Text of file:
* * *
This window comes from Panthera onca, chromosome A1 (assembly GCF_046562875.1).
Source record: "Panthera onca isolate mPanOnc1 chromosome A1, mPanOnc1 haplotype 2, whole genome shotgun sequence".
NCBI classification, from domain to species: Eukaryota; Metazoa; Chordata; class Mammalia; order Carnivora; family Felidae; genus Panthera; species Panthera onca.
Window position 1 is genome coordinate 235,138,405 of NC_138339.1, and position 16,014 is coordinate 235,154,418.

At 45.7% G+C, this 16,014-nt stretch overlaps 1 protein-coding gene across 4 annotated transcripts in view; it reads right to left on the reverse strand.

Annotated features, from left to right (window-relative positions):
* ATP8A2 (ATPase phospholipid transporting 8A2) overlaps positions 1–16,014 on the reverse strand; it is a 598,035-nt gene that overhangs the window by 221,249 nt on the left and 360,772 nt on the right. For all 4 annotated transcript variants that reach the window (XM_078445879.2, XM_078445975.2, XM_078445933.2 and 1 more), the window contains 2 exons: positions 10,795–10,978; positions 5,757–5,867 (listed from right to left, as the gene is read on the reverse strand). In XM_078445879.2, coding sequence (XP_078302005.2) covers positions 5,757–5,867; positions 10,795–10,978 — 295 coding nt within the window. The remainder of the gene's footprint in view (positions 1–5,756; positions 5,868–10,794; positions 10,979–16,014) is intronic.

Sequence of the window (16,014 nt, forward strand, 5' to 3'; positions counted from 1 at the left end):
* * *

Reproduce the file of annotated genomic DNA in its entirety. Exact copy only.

This window comes from Panthera onca, chromosome A1 (assembly GCF_046562875.1).
Source record: "Panthera onca isolate mPanOnc1 chromosome A1, mPanOnc1 haplotype 2, whole genome shotgun sequence".
NCBI classification, from domain to species: Eukaryota; Metazoa; Chordata; class Mammalia; order Carnivora; family Felidae; genus Panthera; species Panthera onca.
Window position 1 is genome coordinate 235,138,405 of NC_138339.1, and position 16,014 is coordinate 235,154,418.

At 45.7% G+C, this 16,014-nt stretch overlaps 1 protein-coding gene across 4 annotated transcripts in view; it reads right to left on the reverse strand.

Annotated features, from left to right (window-relative positions):
* ATP8A2 (ATPase phospholipid transporting 8A2) overlaps positions 1–16,014 on the reverse strand; it is a 598,035-nt gene that overhangs the window by 221,249 nt on the left and 360,772 nt on the right. For all 4 annotated transcript variants that reach the window (XM_078445879.2, XM_078445975.2, XM_078445933.2 and 1 more), the window contains 2 exons: positions 10,795–10,978; positions 5,757–5,867 (listed from right to left, as the gene is read on the reverse strand). In XM_078445879.2, coding sequence (XP_078302005.2) covers positions 5,757–5,867; positions 10,795–10,978 — 295 coding nt within the window. The remainder of the gene's footprint in view (positions 1–5,756; positions 5,868–10,794; positions 10,979–16,014) is intronic.

Sequence of the window (16,014 nt, forward strand, 5' to 3'; positions counted from 1 at the left end):